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Want to Be a Voice for the Disabled Community? Consider a Run for Office

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Many people with disabilities struggle with feeling underrepresented in their local, state, and national governments. This is a serious problem – there are very few people with disabilities in office at every level. Although able-bodied politicians may be perfectly well-meaning when it comes to disability advocacy, true representation often makes the biggest difference.

Photo Credit: Pexels

If you have a disability and big ideas for how to make your community safer and more accessible, consider running for office. You can be the change your community needs to truly thrive. Citizen Media News takes a look at some of the best techniques you can use for a successful run:

Treat Your Campaign Like a Business

Working as a public official is a job, but the work starts well before you get elected. You need to take your campaign as seriously as possible from the very start. This means hiring a dedicated staff who can help you manage your campaign and give it the best chance for success. An experienced campaign manager – ideally one who has worked with marginalized candidates in the past – will be your greatest ally on the campaign trail.

Remember, the right tools and technology can make a big difference when it comes to managing your staff. For example, you can save time and money with project management software and a synced calendar app.

Create Your Platform

Next, put in work to figure out your stance on the issues that apply to your community. The best way to identify needs your policies can fill is to talk to people in your area. Take care to talk directly to people with disabilities, as well as other marginalized groups, in order to get a sense of which of their needs remain unaddressed by their representatives up to now.

Remember to ask about specific issues as well, such as housing, transportation, and education. Taking a look at these kinds of topics can help you to identify accessibility issues that your constituency face in their everyday lives. In doing so, you can build a fuller, more complete campaign that gets at the root of the issues facing your community.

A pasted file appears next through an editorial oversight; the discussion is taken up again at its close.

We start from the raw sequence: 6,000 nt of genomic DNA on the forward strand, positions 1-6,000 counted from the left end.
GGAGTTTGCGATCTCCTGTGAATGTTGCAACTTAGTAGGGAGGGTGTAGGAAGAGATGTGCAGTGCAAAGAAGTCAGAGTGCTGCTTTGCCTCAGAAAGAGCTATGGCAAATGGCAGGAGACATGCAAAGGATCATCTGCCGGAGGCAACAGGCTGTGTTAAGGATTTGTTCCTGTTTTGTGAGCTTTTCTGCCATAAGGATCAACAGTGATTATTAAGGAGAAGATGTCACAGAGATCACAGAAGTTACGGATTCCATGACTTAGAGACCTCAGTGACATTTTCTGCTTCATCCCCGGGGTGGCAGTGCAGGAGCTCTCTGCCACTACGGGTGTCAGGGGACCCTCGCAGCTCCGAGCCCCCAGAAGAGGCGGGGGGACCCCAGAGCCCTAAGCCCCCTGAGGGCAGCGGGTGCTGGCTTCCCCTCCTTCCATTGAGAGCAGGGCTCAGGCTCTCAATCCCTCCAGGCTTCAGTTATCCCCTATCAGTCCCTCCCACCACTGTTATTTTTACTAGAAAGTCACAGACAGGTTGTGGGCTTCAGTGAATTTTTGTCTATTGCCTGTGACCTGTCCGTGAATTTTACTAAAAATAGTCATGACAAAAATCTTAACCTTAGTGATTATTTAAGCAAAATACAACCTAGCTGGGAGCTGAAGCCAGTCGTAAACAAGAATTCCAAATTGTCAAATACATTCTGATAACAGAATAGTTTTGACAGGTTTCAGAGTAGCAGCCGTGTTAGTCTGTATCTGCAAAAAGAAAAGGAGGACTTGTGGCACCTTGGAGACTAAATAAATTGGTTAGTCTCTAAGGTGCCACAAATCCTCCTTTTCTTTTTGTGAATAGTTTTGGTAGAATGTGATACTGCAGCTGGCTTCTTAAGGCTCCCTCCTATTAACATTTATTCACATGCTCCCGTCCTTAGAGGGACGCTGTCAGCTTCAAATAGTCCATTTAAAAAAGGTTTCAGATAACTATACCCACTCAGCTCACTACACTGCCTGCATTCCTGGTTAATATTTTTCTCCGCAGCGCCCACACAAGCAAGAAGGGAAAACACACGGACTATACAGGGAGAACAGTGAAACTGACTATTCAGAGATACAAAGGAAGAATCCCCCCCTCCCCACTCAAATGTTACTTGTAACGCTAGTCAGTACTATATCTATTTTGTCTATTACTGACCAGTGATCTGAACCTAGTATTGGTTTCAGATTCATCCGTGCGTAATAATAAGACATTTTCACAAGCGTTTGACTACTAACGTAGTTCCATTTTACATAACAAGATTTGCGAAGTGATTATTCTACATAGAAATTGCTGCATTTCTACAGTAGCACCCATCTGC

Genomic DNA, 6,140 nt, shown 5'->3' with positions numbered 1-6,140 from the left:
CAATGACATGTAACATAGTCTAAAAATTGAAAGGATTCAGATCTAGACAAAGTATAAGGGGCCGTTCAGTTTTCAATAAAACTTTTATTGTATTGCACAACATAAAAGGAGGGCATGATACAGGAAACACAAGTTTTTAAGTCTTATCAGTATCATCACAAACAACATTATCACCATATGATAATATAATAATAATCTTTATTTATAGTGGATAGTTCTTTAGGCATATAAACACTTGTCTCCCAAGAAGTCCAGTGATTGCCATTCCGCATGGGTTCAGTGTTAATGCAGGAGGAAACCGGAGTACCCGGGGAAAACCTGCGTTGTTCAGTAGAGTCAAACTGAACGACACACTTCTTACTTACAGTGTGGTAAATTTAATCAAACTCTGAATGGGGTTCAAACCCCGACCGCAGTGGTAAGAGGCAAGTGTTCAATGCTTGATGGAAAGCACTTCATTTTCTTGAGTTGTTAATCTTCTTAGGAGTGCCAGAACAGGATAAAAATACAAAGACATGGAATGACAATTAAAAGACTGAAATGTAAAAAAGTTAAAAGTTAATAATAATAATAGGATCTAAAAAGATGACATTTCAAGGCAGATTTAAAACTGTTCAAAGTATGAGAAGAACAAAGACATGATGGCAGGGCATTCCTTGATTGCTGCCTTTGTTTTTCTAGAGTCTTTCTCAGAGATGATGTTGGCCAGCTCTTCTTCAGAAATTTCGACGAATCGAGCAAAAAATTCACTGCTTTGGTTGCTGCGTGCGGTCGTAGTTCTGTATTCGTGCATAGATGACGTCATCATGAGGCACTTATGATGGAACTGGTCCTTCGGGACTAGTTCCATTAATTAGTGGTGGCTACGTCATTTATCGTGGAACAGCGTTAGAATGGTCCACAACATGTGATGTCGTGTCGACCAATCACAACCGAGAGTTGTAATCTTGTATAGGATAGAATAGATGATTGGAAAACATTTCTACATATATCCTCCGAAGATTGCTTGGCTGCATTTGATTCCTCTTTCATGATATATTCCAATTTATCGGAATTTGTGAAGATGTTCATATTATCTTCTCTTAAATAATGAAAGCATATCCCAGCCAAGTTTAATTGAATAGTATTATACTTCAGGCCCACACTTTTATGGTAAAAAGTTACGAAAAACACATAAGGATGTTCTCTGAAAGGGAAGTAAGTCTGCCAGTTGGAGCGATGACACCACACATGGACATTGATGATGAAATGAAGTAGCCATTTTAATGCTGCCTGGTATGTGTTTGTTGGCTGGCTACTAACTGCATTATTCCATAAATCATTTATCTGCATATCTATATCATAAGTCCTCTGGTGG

Listen to Your Body

Finally, it’s crucial to take care of yourself while campaigning. Running for office can take a lot out of you and, depending on your disability, that can put you in a precarious position. It’s important to give yourself plenty of opportunities for self-care. Without it, you can wind up extremely vulnerable to poor mental health, and can even lower your immunity to infections. Stress is normal while campaigning, but you must have ways of managing and reducing that stress in order to thrive.

First and foremost, this means listening to your body. If several campaign events in a row leave you exhausted, spread events out so you can pace yourself more. Knocking yourself out or working until you’re in pain isn’t going to do your campaign any favors. Use mobility aids and other assistive devices to get the help you need to keep yourself safe and healthy. Many people with disabilities are hesitant to appear visibly disabled while campaigning, but being honest with your needs will show others you’re going to take their needs seriously, too. Whenever you return from the campaign trail, make sure your home is a stress-free space where you’re able to relax without tension. This starts with organizing and decluttering, but adding some mood-enhancing plants helps as well.

When it comes to making a change in your community, representation matters. By running for office, you can be the voice others with disabilities need. We hope this article gives you the information you need to figure out if this is the right move for you and, if so, to seize your opportunity.

 

Julia Merrill is a retired board-certified nurse practitioner. In her many years in the medical field, she experienced the challenges that a lot of patients come across when dealing with their medical care. She made it her goal to bridge the gap between those who receive care and those who provide it. One of the biggest things she has learned is that doctors are human. They may not always know the answers to what is ailing their patients that is why it is so important for the patient to be concise, honest, and organized when seeking treatment. She would like to share some tips that she has developed to help you be your own advocate in seeking medical care, dealing with insurance companies, and how to make sure you are contributing to your own health and well-being.

Her advice to you? Befriend Your Doc!

This website is not intended to replace medical treatment or advice. If you have any questions related to your health, please contact your physician.

Photo Credit: Pexels

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